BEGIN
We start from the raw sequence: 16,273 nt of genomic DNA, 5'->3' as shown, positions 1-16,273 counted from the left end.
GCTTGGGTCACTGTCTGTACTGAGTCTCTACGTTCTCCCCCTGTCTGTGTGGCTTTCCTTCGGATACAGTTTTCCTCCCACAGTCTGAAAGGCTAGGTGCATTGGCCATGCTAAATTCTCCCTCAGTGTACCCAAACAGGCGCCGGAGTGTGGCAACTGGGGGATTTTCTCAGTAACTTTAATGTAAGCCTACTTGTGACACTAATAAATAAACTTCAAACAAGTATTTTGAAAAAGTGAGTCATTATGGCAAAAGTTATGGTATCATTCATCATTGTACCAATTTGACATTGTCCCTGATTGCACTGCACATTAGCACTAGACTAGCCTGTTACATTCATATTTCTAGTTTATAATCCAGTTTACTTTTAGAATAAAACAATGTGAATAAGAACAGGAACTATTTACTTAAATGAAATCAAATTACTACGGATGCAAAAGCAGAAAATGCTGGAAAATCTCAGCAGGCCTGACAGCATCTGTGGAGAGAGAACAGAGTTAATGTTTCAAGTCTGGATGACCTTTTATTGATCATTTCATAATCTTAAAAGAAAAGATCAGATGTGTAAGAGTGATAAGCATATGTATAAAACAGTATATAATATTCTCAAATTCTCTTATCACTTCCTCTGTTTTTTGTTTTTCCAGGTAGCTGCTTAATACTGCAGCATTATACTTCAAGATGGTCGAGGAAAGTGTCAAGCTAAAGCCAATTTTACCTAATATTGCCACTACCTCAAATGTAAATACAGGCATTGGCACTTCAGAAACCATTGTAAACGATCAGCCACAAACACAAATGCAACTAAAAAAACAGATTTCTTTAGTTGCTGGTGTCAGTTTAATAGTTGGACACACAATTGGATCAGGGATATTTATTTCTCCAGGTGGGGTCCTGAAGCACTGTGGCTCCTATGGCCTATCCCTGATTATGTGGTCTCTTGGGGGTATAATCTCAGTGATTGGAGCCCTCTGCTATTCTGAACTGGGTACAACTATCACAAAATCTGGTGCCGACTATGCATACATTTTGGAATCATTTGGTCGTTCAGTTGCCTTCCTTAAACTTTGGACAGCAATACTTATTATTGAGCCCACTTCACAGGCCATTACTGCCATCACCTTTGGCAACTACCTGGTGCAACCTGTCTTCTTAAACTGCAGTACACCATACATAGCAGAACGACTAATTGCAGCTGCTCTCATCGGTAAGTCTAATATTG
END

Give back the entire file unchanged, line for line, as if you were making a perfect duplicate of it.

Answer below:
We start from the raw sequence: 16,273 nt of genomic DNA, 5'->3' as shown, positions 1-16,273 counted from the left end.
GCTTGGGTCACTGTCTGTACTGAGTCTCTACGTTCTCCCCCTGTCTGTGTGGCTTTCCTTCGGATACAGTTTTCCTCCCACAGTCTGAAAGGCTAGGTGCATTGGCCATGCTAAATTCTCCCTCAGTGTACCCAAACAGGCGCCGGAGTGTGGCAACTGGGGGATTTTCTCAGTAACTTTAATGTAAGCCTACTTGTGACACTAATAAATAAACTTCAAACAAGTATTTTGAAAAAGTGAGTCATTATGGCAAAAGTTATGGTATCATTCATCATTGTACCAATTTGACATTGTCCCTGATTGCACTGCACATTAGCACTAGACTAGCCTGTTACATTCATATTTCTAGTTTATAATCCAGTTTACTTTTAGAATAAAACAATGTGAATAAGAACAGGAACTATTTACTTAAATGAAATCAAATTACTACGGATGCAAAAGCAGAAAATGCTGGAAAATCTCAGCAGGCCTGACAGCATCTGTGGAGAGAGAACAGAGTTAATGTTTCAAGTCTGGATGACCTTTTATTGATCATTTCATAATCTTAAAAGAAAAGATCAGATGTGTAAGAGTGATAAGCATATGTATAAAACAGTATATAATATTCTCAAATTCTCTTATCACTTCCTCTGTTTTTTGTTTTTCCAGGTAGCTGCTTAATACTGCAGCATTATACTTCAAGATGGTCGAGGAAAGTGTCAAGCTAAAGCCAATTTTACCTAATATTGCCACTACCTCAAATGTAAATACAGGCATTGGCACTTCAGAAACCATTGTAAACGATCAGCCACAAACACAAATGCAACTAAAAAAACAGATTTCTTTAGTTGCTGGTGTCAGTTTAATAGTTGGACACACAATTGGATCAGGGATATTTATTTCTCCAGGTGGGGTCCTGAAGCACTGTGGCTCCTATGGCCTATCCCTGATTATGTGGTCTCTTGGGGGTATAATCTCAGTGATTGGAGCCCTCTGCTATTCTGAACTGGGTACAACTATCACAAAATCTGGTGCCGACTATGCATACATTTTGGAATCATTTGGTCGTTCAGTTGCCTTCCTTAAACTTTGGACAGCAATACTTATTATTGAGCCCACTTCACAGGCCATTACTGCCATCACCTTTGGCAACTACCTGGTGCAACCTGTCTTCTTAAACTGCAGTACACCATACATAGCAGAACGACTAATTGCAGCTGCTCTCATCGGTAAGTCTAATATTG